Way back in 2012, a video game was released with the involvement of several big names; Fantasy Author RA Salvatore, Image Comics’ Todd McFarlane, Composer Grant Kirkhope, and Ken Rolston, the Lead Designer behind many popular RPG games, including The Elder Scrolls titles Morrowind and Oblivion.
With such weight behind it, this game, Kingdoms of Amalur: Reckoning, should have made a big splash and resulted in a whole new series of its own. However, for various reasons – that we don’t need to go into here – the game did not meet financial expectations and led to the dissolution of developer 38 Studios… after the release of its one and only title.
However, Kingdoms of Amalur: Reckoning was well-loved by those that did pick it up, and it received quite favourable reviews overall. As a result, now 8 years later, THQ Nordic has released a remastered version of the game so that more people can experience a game that had so much promise once upon a time.
Kingdoms of Amalur Re-Reckoning Review
Having never played the game, I wasn’t sure what to expect. This was a game originally released on Xbox 360 and PS3 – but I didn’t want to hold that against it. The Elder Scrolls: Skyrim was released around the same time, and that game has received multiple re-releases over time, and for the most part still looks great.
But I must admit – Kingdoms of Amalur: Re-Reckoning, as it is called, still looks very much like an Xbox 360 game, for better or worse. This is not a remake, but a remaster, so the original graphics have been maintained and upscaled. And while artistically the style calls back to chunkier, curvier art of the time, and the GUI does seem outdated when compared to modern styles, it still looks great.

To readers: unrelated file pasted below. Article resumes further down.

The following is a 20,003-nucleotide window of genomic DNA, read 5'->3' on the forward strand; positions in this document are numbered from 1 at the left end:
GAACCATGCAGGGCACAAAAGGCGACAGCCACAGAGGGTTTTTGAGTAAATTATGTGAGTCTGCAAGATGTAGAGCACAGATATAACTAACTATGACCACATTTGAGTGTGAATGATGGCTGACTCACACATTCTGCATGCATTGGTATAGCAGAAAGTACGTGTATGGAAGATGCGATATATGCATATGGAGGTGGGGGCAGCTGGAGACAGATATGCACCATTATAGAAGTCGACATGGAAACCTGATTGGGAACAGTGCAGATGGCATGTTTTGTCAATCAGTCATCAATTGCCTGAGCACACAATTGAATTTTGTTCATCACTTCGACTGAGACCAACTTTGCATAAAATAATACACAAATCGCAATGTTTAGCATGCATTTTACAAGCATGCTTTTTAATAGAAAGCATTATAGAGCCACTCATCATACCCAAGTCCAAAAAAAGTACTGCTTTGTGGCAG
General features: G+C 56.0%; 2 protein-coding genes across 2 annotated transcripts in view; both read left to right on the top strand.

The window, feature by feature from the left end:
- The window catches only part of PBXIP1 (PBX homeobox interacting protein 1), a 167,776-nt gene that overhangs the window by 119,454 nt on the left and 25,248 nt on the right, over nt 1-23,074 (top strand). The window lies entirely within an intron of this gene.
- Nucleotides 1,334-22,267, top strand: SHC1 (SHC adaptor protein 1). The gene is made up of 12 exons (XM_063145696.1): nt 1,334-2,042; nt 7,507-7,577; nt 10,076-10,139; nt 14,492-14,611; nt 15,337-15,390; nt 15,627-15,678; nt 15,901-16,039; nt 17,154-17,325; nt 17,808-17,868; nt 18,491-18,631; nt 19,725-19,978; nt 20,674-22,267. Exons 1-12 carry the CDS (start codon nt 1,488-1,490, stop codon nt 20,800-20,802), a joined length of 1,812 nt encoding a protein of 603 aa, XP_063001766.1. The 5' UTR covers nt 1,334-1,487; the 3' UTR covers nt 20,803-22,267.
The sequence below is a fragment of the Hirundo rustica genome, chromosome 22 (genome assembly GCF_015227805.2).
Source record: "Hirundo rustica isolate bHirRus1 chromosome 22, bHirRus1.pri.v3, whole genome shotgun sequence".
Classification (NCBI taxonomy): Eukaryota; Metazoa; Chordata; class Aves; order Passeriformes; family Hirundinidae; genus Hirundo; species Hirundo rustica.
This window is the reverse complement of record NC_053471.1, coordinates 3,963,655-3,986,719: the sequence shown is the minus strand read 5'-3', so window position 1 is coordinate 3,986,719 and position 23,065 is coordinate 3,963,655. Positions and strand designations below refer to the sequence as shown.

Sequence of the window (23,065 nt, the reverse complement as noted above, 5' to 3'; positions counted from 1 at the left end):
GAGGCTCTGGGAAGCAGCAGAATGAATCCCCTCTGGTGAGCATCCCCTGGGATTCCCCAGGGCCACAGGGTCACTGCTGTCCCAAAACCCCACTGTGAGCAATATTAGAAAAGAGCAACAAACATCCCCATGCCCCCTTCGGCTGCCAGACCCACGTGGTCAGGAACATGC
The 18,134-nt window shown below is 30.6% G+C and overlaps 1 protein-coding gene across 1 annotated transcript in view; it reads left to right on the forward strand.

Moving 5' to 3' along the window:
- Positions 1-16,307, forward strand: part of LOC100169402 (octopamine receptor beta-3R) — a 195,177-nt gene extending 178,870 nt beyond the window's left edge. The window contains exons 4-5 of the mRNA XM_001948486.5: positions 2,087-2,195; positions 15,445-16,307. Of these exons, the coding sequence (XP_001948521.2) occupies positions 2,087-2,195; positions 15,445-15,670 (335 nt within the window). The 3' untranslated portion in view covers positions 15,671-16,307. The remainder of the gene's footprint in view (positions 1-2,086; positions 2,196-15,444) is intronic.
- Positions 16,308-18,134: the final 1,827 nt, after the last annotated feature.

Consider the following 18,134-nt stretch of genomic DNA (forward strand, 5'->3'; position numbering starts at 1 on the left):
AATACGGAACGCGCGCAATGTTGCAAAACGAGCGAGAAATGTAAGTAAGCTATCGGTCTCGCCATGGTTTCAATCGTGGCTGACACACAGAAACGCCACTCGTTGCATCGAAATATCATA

I must admit, though, it did chug on my PC, and I’m not sure why. What was sent to me was a beta version, so I’m sure it is to receive a bunch of optimisations prior to release, but I felt I had to mention it – this is an 8-year-old game, and it felt like it was running at less than 30fps at times. Being pre-release, I won’t let this affect my opinion of the game, but if this doesn’t change after release, I will be very surprised.
So what does the remaster bring? Well, for one, the three pieces of DLC that were released for the game – The Legend of Dead Kel, Teeth of Naros, and the Weapons and Armor Bundle – have all been integrated into the full game, so players receive a whole lot more for the price of a single game. Keep in mind that it was suggested at its initial release that a standard playthrough of the core game would see around 100 hours of playtime. So there’s a lot to dig your teeth into.
Apart from that… the game is mostly presented much as it was back in 2012. The resolution has been upscaled, the draw distances are improved, but for the most part, this is the same game. Enemy scaling has improved, apparently, rescaling every time a player enters an area where in the past it was set to a certain level. In addition, loot is scaled to the players current level, which means that players will receive more meaningful drops. Both of these are welcome changes, but not having played the original, I can’t comment as to how much this affects a playthrough.